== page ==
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Issue #1793      September 6, 2017

Govt’s substance abuse disorder

The government describes it as an initiative to help job seekers for whom drugs have become a barrier to securing work. In reality the bill before Parliament this week is yet another weapon in the government’s war on the unemployed. The outcome will be increased stigmatisation, marginalisation and harm to people who require support.

The Social Welfare Reform Bill seeks to trial mandatory drug and alcohol testing of new unemployed Newstart and Youth Allowance recipients.

“This trial is focused entirely on helping job seekers overcome drug problems and to receive the help they need to get on a path towards securing a job and building a better future for themselves and their families,” Human Services Minister Alan Tudge claims.

Nothing could be further from the truth. Instead of providing the assistance that the already marginalised unemployed need, the government is determined to hit them with callous and cruel cuts to their payments, put them onto humiliating cashless cards or even deny them an income.

Under the legislation agreement to undergo mandatory drug testing becomes a condition for job seekers to receive the Newstart Allowance or Youth Allowance (non-student). Five thousand new job seekers from three designated regions will be summoned to Centrelink offices for a drug testing. If they fail to attend, their payments will be cancelled immediately.

Those who test positive to the initial drug test will then receive 80 percent of their payment through a cashless card, restricting where and what they spend their income on. They will be subject to further random tests during the trial period, the first of which will occur within 25 working days of the initial positive test.

A cashless card is not a solution to drug dependency. It makes a mockery of the government’s claims to be helping job seekers.

Anyone testing positive to more than one drug test in the 24-month period will be referred to a contracted medical professional for assessment. If the medical professional recommends treatment, the recipient will be required to complete one or more treatment activities designed to address their substance abuse as part of their Employment Pathway Plan. These activities may include rehabilitation, counselling or ongoing drug testing.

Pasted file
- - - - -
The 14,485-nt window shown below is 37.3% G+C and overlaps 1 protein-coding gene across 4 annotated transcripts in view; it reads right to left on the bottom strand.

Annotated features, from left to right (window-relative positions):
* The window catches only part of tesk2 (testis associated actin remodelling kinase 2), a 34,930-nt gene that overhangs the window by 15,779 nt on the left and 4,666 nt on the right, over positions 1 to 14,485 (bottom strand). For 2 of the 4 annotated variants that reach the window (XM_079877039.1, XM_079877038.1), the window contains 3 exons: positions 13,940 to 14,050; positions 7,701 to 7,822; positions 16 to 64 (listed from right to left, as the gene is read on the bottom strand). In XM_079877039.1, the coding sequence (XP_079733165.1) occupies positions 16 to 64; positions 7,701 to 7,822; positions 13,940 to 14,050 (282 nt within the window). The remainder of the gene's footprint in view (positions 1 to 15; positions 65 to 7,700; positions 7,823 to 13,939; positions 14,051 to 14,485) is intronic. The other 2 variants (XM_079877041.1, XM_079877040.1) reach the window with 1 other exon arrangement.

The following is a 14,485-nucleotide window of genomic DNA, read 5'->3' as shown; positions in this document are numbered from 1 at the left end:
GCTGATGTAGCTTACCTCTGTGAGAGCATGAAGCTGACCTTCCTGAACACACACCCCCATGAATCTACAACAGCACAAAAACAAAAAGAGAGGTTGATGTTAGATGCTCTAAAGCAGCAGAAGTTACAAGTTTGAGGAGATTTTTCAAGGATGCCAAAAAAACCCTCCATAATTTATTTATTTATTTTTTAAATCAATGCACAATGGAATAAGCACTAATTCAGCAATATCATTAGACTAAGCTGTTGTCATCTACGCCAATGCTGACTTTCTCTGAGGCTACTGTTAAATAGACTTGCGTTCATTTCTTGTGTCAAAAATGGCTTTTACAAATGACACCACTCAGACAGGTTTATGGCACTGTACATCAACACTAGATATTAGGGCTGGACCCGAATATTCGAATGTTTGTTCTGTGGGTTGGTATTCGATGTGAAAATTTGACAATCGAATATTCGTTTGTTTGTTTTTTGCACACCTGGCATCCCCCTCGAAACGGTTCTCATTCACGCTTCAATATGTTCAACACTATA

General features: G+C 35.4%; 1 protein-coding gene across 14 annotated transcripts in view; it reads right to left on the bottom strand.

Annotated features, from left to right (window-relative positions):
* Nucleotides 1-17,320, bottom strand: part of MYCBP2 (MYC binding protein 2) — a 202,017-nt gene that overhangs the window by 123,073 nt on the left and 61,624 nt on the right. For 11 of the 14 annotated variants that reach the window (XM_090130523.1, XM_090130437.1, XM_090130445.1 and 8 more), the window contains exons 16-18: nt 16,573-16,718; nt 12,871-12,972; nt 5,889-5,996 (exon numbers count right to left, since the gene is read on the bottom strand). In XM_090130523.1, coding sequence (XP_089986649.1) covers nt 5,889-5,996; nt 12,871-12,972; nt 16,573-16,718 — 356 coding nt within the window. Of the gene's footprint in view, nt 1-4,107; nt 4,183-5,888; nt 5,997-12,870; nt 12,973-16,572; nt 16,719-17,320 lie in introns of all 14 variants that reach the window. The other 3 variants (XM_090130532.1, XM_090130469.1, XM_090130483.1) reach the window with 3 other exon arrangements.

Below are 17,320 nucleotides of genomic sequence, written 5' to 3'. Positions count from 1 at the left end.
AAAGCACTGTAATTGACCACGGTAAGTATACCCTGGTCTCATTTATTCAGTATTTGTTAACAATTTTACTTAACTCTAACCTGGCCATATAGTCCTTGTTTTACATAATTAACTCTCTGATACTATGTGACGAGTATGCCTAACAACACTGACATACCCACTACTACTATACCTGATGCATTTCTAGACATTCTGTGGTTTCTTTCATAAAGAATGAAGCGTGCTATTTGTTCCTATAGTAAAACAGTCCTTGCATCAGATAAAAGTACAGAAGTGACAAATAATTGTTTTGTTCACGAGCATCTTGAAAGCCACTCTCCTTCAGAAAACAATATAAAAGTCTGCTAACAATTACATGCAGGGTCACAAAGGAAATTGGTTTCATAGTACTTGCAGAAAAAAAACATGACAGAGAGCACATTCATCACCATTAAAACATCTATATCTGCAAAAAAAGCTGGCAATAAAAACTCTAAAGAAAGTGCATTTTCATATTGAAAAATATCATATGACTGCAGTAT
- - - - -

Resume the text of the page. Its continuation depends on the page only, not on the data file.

They will also be required to repay the cost of these tests through ongoing reductions in their fortnightly social security payment.

Newstart and job seeker Youth Allowance recipients will no longer be able to use severe drug or alcohol dependency as a reason for exemption from applying for jobs or studying. If they don’t jump through the hoops they lose their income.

Their income will cease if they are incapacitated by sickness or an accident deemed to be caused by their drug or alcohol issues.

The Minister makes the rules regarding the keeping and destroying of records relating to samples for use in drug tests.

Drug or alcohol dependency is not a simple condition that can be addressed through coercion and punitive measures. Similar overseas programs in New Zealand, UK and parts of the USA failed and were eventually abandoned. There is not an iota of scientific evidence that such methods are successful. The evidence says it will undermine their recovery and do more harm.

Almost one thousand health care professionals have signed an open letter to the Prime Minister, the Opposition leader and members of Parliament, opposing the government’s plans for mandatory drug and alcohol testing of job seekers.